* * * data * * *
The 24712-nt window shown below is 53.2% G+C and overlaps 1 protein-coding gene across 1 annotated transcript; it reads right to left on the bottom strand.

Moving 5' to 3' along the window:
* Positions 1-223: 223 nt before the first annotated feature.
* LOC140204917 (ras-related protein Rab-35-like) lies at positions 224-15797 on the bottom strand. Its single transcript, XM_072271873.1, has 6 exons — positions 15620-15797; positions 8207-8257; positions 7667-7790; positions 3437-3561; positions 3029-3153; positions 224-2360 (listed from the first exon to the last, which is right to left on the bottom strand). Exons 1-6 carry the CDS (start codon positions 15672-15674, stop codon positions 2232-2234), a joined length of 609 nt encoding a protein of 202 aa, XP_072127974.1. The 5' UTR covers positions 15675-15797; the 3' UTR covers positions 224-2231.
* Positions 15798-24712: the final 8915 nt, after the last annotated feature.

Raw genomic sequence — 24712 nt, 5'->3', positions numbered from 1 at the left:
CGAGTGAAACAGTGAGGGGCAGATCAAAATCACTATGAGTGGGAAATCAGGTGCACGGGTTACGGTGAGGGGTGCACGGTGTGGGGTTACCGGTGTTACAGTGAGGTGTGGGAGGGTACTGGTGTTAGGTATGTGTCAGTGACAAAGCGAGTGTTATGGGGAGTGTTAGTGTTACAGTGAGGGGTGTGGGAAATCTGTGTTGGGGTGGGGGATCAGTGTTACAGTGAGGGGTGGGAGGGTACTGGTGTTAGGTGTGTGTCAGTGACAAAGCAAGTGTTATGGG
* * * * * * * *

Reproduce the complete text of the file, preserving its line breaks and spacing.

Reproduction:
The 24712-nt window shown below is 53.2% G+C and overlaps 1 protein-coding gene across 1 annotated transcript; it reads right to left on the bottom strand.

Moving 5' to 3' along the window:
* Positions 1-223: 223 nt before the first annotated feature.
* LOC140204917 (ras-related protein Rab-35-like) lies at positions 224-15797 on the bottom strand. Its single transcript, XM_072271873.1, has 6 exons — positions 15620-15797; positions 8207-8257; positions 7667-7790; positions 3437-3561; positions 3029-3153; positions 224-2360 (listed from the first exon to the last, which is right to left on the bottom strand). Exons 1-6 carry the CDS (start codon positions 15672-15674, stop codon positions 2232-2234), a joined length of 609 nt encoding a protein of 202 aa, XP_072127974.1. The 5' UTR covers positions 15675-15797; the 3' UTR covers positions 224-2231.
* Positions 15798-24712: the final 8915 nt, after the last annotated feature.

Raw genomic sequence — 24712 nt, 5'->3', positions numbered from 1 at the left:
CGAGTGAAACAGTGAGGGGCAGATCAAAATCACTATGAGTGGGAAATCAGGTGCACGGGTTACGGTGAGGGGTGCACGGTGTGGGGTTACCGGTGTTACAGTGAGGTGTGGGAGGGTACTGGTGTTAGGTATGTGTCAGTGACAAAGCGAGTGTTATGGGGAGTGTTAGTGTTACAGTGAGGGGTGTGGGAAATCTGTGTTGGGGTGGGGGATCAGTGTTACAGTGAGGGGTGGGAGGGTACTGGTGTTAGGTGTGTGTCAGTGACAAAGCAAGTGTTATGGG